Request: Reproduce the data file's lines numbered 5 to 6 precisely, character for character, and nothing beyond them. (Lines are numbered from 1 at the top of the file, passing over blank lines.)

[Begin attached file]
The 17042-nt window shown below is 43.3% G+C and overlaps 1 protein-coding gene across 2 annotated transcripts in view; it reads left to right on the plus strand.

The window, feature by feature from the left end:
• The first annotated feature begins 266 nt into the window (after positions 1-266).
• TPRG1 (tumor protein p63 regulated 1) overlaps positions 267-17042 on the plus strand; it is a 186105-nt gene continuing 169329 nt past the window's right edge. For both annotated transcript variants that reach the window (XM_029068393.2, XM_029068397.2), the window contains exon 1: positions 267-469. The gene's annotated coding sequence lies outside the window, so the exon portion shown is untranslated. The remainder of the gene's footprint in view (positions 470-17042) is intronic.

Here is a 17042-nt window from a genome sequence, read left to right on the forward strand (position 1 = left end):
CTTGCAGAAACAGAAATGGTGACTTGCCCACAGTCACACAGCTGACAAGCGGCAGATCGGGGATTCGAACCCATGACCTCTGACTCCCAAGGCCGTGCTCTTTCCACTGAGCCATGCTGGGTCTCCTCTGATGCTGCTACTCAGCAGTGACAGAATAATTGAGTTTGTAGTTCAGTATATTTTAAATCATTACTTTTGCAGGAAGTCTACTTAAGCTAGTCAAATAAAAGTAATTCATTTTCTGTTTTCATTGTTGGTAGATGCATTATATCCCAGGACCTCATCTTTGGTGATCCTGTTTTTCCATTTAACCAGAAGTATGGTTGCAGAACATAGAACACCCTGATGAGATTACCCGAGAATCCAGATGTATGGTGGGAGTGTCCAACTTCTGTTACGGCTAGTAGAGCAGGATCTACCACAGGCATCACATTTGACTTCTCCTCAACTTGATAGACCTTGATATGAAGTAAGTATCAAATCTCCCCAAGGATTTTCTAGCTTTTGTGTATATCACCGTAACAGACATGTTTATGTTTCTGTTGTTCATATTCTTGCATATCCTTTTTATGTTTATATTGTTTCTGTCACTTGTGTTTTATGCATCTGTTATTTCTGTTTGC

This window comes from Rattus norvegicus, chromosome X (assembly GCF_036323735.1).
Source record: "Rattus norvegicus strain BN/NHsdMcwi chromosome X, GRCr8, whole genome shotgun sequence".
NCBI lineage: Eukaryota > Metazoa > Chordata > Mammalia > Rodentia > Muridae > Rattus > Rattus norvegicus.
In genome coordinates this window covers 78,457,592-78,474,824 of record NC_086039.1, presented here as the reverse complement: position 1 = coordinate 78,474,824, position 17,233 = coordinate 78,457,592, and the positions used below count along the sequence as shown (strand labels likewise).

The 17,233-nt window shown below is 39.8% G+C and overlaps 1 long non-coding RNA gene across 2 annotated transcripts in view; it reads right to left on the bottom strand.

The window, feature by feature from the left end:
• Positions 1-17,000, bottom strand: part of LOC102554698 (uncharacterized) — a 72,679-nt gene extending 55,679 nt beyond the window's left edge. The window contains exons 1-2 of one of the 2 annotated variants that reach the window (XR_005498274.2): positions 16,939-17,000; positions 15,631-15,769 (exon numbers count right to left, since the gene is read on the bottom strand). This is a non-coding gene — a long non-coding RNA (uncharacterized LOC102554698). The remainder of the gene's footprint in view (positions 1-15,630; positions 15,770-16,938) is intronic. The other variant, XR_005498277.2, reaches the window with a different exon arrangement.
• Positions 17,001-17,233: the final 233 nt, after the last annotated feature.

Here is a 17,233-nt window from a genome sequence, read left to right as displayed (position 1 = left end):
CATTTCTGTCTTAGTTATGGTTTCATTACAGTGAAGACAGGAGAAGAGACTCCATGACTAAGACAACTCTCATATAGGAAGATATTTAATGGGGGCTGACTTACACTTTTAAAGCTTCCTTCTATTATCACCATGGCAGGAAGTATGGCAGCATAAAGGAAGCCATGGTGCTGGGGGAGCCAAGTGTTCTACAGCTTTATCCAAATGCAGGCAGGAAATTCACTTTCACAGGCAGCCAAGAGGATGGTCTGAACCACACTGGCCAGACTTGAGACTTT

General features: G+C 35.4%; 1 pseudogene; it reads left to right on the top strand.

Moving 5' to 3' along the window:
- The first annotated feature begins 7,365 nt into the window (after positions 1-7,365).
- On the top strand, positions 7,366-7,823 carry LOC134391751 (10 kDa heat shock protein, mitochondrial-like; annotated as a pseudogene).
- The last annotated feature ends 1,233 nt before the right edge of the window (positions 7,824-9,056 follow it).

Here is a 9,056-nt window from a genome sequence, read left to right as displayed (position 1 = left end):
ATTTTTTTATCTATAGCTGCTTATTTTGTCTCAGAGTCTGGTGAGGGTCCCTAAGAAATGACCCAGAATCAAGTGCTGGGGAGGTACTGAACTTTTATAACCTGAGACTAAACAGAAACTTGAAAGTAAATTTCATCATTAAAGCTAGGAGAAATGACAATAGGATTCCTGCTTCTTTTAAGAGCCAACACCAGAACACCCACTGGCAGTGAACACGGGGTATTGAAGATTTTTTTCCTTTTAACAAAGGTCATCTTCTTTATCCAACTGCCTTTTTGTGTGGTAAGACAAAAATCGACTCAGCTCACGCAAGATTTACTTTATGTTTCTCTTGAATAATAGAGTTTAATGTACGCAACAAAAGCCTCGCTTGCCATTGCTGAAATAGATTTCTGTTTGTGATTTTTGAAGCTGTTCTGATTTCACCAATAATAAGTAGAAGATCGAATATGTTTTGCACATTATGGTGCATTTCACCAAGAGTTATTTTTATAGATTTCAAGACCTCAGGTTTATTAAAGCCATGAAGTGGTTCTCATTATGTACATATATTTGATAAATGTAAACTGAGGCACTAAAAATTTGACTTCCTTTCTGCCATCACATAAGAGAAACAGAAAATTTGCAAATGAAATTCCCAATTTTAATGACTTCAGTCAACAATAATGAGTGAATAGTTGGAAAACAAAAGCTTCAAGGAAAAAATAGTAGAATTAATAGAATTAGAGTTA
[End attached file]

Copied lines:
Here is a 17042-nt window from a genome sequence, read left to right on the forward strand (position 1 = left end):
CTTGCAGAAACAGAAATGGTGACTTGCCCACAGTCACACAGCTGACAAGCGGCAGATCGGGGATTCGAACCCATGACCTCTGACTCCCAAGGCCGTGCTCTTTCCACTGAGCCATGCTGGGTCTCCTCTGATGCTGCTACTCAGCAGTGACAGAATAATTGAGTTTGTAGTTCAGTATATTTTAAATCATTACTTTTGCAGGAAGTCTACTTAAGCTAGTCAAATAAAAGTAATTCATTTTCTGTTTTCATTGTTGGTAGATGCATTATATCCCAGGACCTCATCTTTGGTGATCCTGTTTTTCCATTTAACCAGAAGTATGGTTGCAGAACATAGAACACCCTGATGAGATTACCCGAGAATCCAGATGTATGGTGGGAGTGTCCAACTTCTGTTACGGCTAGTAGAGCAGGATCTACCACAGGCATCACATTTGACTTCTCCTCAACTTGATAGACCTTGATATGAAGTAAGTATCAAATCTCCCCAAGGATTTTCTAGCTTTTGTGTATATCACCGTAACAGACATGTTTATGTTTCTGTTGTTCATATTCTTGCATATCCTTTTTATGTTTATATTGTTTCTGTCACTTGTGTTTTATGCATCTGTTATTTCTGTTTGC